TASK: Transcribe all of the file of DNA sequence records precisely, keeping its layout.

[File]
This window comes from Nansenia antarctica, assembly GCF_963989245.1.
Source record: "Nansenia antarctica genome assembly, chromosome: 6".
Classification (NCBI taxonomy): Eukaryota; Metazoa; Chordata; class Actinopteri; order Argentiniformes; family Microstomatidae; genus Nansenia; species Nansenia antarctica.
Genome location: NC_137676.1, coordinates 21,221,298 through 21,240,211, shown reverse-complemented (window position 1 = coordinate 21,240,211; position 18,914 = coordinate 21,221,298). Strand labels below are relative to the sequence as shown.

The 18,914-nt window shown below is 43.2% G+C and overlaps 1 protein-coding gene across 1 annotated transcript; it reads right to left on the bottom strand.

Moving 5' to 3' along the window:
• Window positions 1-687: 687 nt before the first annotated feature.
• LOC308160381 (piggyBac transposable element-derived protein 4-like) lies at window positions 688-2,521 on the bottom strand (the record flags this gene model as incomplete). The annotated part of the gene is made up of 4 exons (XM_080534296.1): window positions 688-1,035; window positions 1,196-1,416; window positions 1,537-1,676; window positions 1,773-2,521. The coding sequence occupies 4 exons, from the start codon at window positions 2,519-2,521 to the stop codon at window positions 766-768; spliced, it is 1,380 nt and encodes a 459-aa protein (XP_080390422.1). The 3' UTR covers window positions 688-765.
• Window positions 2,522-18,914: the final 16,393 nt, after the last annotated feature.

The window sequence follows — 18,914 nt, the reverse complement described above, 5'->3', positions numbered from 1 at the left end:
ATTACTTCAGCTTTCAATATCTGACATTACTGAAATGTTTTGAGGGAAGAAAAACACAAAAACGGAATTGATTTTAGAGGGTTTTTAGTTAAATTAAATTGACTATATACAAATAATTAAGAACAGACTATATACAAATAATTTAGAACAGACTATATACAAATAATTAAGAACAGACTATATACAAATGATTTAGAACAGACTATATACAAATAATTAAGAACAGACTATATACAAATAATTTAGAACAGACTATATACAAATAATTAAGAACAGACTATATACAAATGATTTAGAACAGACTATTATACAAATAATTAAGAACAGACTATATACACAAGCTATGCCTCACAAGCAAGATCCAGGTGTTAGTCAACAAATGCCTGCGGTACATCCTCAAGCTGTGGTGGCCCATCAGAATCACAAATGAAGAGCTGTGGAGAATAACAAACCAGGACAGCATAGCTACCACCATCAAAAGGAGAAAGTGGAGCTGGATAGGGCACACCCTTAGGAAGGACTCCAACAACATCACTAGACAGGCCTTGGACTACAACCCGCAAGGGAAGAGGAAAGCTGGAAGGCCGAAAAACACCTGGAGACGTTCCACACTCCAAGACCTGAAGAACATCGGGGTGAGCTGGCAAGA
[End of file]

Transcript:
This window comes from Nansenia antarctica, assembly GCF_963989245.1.
Source record: "Nansenia antarctica genome assembly, chromosome: 6".
Classification (NCBI taxonomy): Eukaryota; Metazoa; Chordata; class Actinopteri; order Argentiniformes; family Microstomatidae; genus Nansenia; species Nansenia antarctica.
Genome location: NC_137676.1, coordinates 21,221,298 through 21,240,211, shown reverse-complemented (window position 1 = coordinate 21,240,211; position 18,914 = coordinate 21,221,298). Strand labels below are relative to the sequence as shown.

The 18,914-nt window shown below is 43.2% G+C and overlaps 1 protein-coding gene across 1 annotated transcript; it reads right to left on the bottom strand.

Moving 5' to 3' along the window:
• Window positions 1-687: 687 nt before the first annotated feature.
• LOC308160381 (piggyBac transposable element-derived protein 4-like) lies at window positions 688-2,521 on the bottom strand (the record flags this gene model as incomplete). The annotated part of the gene is made up of 4 exons (XM_080534296.1): window positions 688-1,035; window positions 1,196-1,416; window positions 1,537-1,676; window positions 1,773-2,521. The coding sequence occupies 4 exons, from the start codon at window positions 2,519-2,521 to the stop codon at window positions 766-768; spliced, it is 1,380 nt and encodes a 459-aa protein (XP_080390422.1). The 3' UTR covers window positions 688-765.
• Window positions 2,522-18,914: the final 16,393 nt, after the last annotated feature.

The window sequence follows — 18,914 nt, the reverse complement described above, 5'->3', positions numbered from 1 at the left end:
ATTACTTCAGCTTTCAATATCTGACATTACTGAAATGTTTTGAGGGAAGAAAAACACAAAAACGGAATTGATTTTAGAGGGTTTTTAGTTAAATTAAATTGACTATATACAAATAATTAAGAACAGACTATATACAAATAATTTAGAACAGACTATATACAAATAATTAAGAACAGACTATATACAAATGATTTAGAACAGACTATATACAAATAATTAAGAACAGACTATATACAAATAATTTAGAACAGACTATATACAAATAATTAAGAACAGACTATATACAAATGATTTAGAACAGACTATTATACAAATAATTAAGAACAGACTATATACACAAGCTATGCCTCACAAGCAAGATCCAGGTGTTAGTCAACAAATGCCTGCGGTACATCCTCAAGCTGTGGTGGCCCATCAGAATCACAAATGAAGAGCTGTGGAGAATAACAAACCAGGACAGCATAGCTACCACCATCAAAAGGAGAAAGTGGAGCTGGATAGGGCACACCCTTAGGAAGGACTCCAACAACATCACTAGACAGGCCTTGGACTACAACCCGCAAGGGAAGAGGAAAGCTGGAAGGCCGAAAAACACCTGGAGACGTTCCACACTCCAAGACCTGAAGAACATCGGGGTGAGCTGGCAAGA